US: Meeting, then eating, the goat
Posted: May 25th, 2009 - 3:52pm
From the street, the shop could be mistaken for a bodega, but its red-and-yellow awning advertises live poultry, goats, lamb and beef. Scores of chickens flutter in cages. A dozen placid goats stare from a pen at customers from Bangladesh, Trinidad and Colombia. A worker slices the throats of Rhode Island Reds, uttering a prayer each time, according to the rites of Islam.
A block away from this tiny slaughterhouse, Jamaica Archer Live Poultry, which is housed in a former auto-body shop, commuters and students pour from buses and subways into the commercial hub of Jamaica, Queens, where tourists catch the train to Kennedy Airport. A few blocks the other way stand rows of frame houses and postage-stamp yards that make Jamaica look like any blue-collar American suburb.
In the Jamaica shop, where custom-slaughtered beef is sold for $3.50 a pound, there is not much mention of the “locavore” movement, which prizes eating locally grown food and knowing how it is produced, and whose Greenwich Village mecca, Blue Hill restaurant, serves a plate of grass-fed lamb and fiddlehead ferns for $36.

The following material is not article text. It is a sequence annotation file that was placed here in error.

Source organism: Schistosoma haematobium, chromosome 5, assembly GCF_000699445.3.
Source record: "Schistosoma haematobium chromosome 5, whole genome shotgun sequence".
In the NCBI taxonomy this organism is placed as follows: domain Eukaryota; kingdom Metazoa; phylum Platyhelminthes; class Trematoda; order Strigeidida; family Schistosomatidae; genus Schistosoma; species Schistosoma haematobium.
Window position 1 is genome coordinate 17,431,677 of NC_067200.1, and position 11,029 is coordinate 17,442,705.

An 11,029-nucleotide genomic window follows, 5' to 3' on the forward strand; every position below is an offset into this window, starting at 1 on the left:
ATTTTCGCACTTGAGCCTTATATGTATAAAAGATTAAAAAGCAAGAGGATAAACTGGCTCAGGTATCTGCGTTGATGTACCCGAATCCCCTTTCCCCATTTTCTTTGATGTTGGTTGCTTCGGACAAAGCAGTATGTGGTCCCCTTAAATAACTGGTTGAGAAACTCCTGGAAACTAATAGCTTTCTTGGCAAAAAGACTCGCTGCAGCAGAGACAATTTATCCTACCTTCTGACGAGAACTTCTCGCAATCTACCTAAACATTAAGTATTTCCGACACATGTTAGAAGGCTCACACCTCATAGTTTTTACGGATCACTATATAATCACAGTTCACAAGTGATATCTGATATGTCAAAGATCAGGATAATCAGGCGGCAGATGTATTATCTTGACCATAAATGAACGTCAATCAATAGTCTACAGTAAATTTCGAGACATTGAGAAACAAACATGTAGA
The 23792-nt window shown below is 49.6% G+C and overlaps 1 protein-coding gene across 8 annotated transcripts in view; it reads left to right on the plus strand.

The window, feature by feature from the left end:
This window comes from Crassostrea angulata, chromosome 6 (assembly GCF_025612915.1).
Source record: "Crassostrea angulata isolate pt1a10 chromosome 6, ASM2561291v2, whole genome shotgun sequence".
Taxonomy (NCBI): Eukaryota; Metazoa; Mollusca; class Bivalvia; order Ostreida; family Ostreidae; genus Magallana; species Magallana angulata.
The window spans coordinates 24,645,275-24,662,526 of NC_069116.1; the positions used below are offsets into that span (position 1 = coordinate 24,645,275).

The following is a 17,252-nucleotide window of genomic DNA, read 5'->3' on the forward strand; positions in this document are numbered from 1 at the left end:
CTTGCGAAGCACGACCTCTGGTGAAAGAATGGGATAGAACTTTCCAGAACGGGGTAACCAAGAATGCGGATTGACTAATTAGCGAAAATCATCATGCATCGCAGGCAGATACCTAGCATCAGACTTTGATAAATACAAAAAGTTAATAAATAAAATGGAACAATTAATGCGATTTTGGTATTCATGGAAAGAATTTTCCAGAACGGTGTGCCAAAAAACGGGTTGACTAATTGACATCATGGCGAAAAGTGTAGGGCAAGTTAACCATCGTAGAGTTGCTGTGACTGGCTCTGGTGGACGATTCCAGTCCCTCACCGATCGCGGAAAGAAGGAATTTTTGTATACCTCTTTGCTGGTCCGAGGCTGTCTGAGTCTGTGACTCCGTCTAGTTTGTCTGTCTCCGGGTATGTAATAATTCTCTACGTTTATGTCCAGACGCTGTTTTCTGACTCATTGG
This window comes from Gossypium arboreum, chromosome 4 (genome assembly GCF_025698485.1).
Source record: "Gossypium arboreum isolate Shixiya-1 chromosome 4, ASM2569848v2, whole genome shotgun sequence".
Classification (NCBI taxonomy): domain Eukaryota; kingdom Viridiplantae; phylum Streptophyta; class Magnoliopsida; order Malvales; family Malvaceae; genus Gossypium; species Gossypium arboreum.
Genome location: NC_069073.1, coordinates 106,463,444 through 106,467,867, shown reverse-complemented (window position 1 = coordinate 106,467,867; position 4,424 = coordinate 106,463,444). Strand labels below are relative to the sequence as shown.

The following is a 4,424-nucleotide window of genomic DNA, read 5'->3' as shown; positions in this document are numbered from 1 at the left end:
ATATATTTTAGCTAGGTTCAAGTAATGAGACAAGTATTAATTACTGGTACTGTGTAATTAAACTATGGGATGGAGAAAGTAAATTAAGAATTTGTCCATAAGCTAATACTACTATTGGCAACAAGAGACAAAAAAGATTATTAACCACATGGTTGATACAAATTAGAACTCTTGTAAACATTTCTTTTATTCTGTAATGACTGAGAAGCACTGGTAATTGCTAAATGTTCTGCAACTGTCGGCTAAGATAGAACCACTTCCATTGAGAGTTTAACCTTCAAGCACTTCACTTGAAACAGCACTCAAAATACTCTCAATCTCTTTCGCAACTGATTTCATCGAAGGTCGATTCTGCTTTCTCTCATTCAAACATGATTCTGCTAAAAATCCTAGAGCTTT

Yet the shop’s owner, Muhammad Ali, is part of a growing immigrant-driven market that has taken root in cities but is reviving a practice dating back to America’s agrarian past: seeing the live animal that will soon become your meal.
“I like to see it fresh and choose what I want,” said Mitchella Christian, a native of Trinidad who was visiting L. Alladin, a nearby competitor of Mr. Ali’s market, to buy a lamb and three chickens.
The lucky cow that escaped another slaughterhouse in Jamaica this month was only the tip of the horn. There are about 90 live-poultry markets in the metropolitan area. That number has doubled since the mid-1990s, state officials say, because of the demands of immigrants from countries where eyeballing your meat while it is alive is considered common sense. About a quarter of the markets are also licensed to slaughter larger livestock.